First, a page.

for economics

Resources for the Data Science course designed and taught by Richard Davies with Denes Csala, Charlie Meyrick and Emilien Valat at the University of Bristol.

Examples of projects produced by the 2021-22 cohort are here.

Week 1

data portfolio

In this course we extract data from web sites, often by building our own scrapers. To prepare for that, it is helpful to understand the basics of how the web works. In the first lecture and lab we introduce HTML, CSS and JavaScript as you build and style your first web site. You will also embed your first automated and interactive charts.

Skills and concepts: Text editors, HTML, CSS, GitHub.

Week 2

live data

This week we will build two live charts, embedding them in the web site you built in week 1. The first will run direct from data provided by an API, auto-updating itself daily. The second will run from your GitHub repository. We will discuss the strengths and weaknesses of these two approaches, and how you can use them in your project.

Skills and concepts: APIs, Javascript, JSON, Vega-Lite, Charts.js.

Week 3

api data

Many analysts access data by clicking download icons to get Excel or csv files. As data scientists we want to access data programmatically—without touching our mouse or keyboard—since this avoids error and repetitive tasks, means our work is transparent and verifiable, and makes time-saving automation possible. In our third class we access data from APIs, discussing the benefits, pitfalls and debugging.

Skills and concepts: APIs, CORS, JSON.

Week 4

scraping data

Lots of interesting and useful data is not provided by an API but is embedded in a website. This week we will build our first scrapers to extract data from websites and build our own data sets. We learn the art of inspecting a web site to find the data within it, and use this new skill to extract data from three different websites, comparing the results we get.

Skills and concepts: Python, BeautifulSoup, HTML, Stata.

Week 5

automating data

Repetition is dull, slow and a source of error. This is a problem since much of what we have learned so far: fetching data from an API, scraping a web site you will want to repeat many times. This week is devoted to loops, one of the most powerful tools in any coder’s arsenal. Our class will show how a loop takes you from a small dataset to the world of big data.

Loops. Layers. Python. JavaScript.

Week 6

reading week

There are no classes or office hours this week.


Then work on your project!

Week 7

cleaning data

Data is only helpful when it is in a clean and useable form. This week we discuss how to get your dataset into shape for analysis. We focus on three unglamorous skills that are the foundation of data science: cleaning data; matching and merging datasets, and re-shaping data.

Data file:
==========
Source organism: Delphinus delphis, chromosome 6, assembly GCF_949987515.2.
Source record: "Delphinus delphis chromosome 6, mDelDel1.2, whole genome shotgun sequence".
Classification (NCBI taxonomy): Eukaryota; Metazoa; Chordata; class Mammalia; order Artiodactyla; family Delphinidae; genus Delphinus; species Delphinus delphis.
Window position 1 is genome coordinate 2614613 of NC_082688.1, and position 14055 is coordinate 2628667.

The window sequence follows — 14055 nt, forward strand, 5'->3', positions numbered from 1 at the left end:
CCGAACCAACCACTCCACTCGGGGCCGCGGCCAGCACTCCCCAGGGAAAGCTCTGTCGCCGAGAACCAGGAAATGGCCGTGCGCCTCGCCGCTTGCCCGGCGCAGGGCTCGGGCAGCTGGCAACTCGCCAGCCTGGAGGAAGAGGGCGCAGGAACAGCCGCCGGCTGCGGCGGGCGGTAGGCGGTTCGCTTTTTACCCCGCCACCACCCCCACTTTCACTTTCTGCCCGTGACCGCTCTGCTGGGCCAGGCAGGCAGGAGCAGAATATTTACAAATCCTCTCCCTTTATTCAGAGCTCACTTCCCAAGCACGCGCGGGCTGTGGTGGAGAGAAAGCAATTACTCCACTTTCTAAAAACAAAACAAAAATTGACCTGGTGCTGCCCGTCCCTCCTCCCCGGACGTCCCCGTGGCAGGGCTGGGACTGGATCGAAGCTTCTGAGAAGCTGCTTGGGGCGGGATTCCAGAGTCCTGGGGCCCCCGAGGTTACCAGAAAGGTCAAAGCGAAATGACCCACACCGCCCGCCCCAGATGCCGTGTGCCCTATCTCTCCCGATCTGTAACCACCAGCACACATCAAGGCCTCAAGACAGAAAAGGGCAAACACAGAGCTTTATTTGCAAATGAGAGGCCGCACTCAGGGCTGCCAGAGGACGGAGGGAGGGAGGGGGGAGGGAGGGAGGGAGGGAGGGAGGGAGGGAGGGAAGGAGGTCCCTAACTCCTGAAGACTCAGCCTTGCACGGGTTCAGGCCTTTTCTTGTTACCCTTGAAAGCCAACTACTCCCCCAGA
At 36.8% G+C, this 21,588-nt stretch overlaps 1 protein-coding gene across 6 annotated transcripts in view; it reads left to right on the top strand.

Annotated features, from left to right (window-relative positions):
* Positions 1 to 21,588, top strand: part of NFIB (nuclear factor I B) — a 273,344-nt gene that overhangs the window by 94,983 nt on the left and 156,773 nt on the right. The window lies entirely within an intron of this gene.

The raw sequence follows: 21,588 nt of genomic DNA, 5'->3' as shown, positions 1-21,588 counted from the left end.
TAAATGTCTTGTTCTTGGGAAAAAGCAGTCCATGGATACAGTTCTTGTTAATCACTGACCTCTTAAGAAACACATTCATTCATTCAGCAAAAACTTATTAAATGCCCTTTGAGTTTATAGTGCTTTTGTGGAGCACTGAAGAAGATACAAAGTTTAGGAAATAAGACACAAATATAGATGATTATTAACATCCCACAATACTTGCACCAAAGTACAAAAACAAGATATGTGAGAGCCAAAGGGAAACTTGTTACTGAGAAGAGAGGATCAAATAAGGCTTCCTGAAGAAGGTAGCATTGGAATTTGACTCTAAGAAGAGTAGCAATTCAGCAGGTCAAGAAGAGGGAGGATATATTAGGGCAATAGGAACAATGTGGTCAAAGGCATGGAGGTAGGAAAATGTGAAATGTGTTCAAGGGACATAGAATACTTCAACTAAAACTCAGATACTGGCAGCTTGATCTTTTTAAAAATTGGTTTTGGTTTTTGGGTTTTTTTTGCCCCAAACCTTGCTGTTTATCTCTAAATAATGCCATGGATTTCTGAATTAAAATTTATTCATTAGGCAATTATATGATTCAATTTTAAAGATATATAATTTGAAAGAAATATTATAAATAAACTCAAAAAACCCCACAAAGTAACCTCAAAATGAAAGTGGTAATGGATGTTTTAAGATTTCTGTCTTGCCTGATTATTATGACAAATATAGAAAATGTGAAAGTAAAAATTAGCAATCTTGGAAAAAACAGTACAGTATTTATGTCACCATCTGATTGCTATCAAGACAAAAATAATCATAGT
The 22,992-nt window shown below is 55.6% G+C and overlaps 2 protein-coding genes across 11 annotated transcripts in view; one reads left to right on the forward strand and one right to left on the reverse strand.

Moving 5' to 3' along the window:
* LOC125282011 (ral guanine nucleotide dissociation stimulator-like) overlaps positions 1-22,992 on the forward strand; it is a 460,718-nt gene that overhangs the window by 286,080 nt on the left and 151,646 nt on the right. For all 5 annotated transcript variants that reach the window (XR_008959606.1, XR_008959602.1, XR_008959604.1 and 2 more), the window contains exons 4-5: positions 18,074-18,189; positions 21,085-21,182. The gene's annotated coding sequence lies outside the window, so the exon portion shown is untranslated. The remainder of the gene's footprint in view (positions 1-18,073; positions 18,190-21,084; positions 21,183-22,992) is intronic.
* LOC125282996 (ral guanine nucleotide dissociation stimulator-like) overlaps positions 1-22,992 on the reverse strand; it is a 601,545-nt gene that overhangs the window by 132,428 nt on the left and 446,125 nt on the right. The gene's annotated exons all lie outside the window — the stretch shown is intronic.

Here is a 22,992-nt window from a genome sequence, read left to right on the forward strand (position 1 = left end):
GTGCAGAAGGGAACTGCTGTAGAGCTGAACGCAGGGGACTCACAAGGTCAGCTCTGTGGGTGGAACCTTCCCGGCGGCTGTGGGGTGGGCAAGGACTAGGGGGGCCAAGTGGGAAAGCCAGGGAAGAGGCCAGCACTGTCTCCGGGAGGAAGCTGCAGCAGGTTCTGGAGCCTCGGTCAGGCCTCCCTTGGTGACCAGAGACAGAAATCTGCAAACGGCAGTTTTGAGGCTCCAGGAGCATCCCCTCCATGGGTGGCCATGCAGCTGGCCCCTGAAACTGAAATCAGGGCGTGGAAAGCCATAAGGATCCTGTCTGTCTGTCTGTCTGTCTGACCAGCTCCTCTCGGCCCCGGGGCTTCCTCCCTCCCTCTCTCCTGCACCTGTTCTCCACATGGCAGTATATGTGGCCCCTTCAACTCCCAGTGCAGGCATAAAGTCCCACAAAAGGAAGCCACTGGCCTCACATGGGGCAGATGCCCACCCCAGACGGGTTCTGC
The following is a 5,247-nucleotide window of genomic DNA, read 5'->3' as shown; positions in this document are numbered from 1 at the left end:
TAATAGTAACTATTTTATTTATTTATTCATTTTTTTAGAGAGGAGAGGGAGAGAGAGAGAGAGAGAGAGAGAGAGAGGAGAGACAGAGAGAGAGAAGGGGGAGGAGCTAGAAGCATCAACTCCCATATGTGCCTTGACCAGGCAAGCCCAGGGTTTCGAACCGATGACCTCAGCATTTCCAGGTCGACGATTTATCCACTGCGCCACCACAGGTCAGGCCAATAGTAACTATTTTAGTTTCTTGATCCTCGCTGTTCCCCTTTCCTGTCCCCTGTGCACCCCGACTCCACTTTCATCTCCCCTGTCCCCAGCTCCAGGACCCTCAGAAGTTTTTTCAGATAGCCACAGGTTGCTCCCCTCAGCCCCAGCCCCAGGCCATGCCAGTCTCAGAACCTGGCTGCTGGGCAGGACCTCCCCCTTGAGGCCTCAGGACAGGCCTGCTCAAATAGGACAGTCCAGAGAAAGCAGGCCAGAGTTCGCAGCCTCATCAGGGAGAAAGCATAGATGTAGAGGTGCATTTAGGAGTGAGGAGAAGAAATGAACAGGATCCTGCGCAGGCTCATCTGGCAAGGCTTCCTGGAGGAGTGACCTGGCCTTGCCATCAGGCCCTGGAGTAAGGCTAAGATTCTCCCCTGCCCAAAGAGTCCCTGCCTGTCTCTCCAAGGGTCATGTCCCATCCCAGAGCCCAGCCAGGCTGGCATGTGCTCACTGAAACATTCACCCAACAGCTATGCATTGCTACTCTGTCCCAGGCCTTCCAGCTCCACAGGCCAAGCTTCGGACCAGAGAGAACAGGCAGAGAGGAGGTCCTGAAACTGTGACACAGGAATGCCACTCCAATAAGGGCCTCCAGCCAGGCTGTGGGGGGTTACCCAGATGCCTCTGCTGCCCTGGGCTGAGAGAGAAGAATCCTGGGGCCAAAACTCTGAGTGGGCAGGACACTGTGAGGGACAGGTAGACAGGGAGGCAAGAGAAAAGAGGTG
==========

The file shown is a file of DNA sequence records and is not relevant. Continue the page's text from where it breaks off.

Data manipulation functions, Python, Stata, JavaScript.

Week 8

data learning

By this stage you have the tools to access data and loops that allow you to automate and repeat this. The result is large and interesting datasets. We now build tools to learn from this data. This week we begin to discuss Machine Learning (ML) and the difference between “supervised” and “unsupervised” learning, and the use of labelled and unlabelled data.

Machine learning. Python (PyTorch, TensorFlow)

Week 9

data patterns

We continue building our ML skills by discuss four common tasks that these tools can be used for: for supervised learning—classification and regression and for unsupervised—clustering and association. We apply these tools to example datasets and discuss how you could use them.

Machine learning. Python (PyTorch, TensorFlow)

Week 10

data stories

Our final week of analysis we discuss the way data can be used to prove or disprove a point. We re-cap on how to use moments of a distribution—the spread and range of data—on correlation, and on steps to establish causation. We discuss, with examples, ways to calculate and visualise the results of this in-depth analysis.

Machine learning. Python (PyTorch, TensorFlow)

Week 11

interactive data

As the course draws to a close we have the tools to define a research question, build and clean a complex data set and analyse it. In our final session we discuss how to make charts interactive in ways that help users draw their own stories and conclusions. We use large data sets to demonstrate this.

Interactives (filters, toggles, sliders), colour, tone and opacity, Vega-Lite.

Deadline day: Monday 9th January 2023.

Your project

We will discuss project ideas each week, and help you with code and data.

A reminder that the deadline for your DS project is Monday 9th January 2023.

Good luck!


Guidance on coursework, readings, further materal and office hours.



Your project will present between 3 and 8 charts. These must be embedded in your site, hosted by GitHub pages. You must also briefly discuss four topics: (1) the aims of your project; (2) the data you used, how you accessed it, including notes on automation/replication; (3) challenges in data cleaning and/or analysis, and the tools you used to overcome them; (4) your conclusions. Each section must not exceed 200 words.

Get help

office hours

There are four office hours each week, at the following times:

  • RD: Mon, 14:00-15:00
  • DC: Thu, 15:00-16:00
  • CM: Wed, 09:00-10:00
  • EV: Thu, 14:00-15:00

There are no office hours during reading week (W6). The final slots are held in week 11.


books, papers and sites

Some useful books and papers:



Links to videos that will help you cover the material and with your project: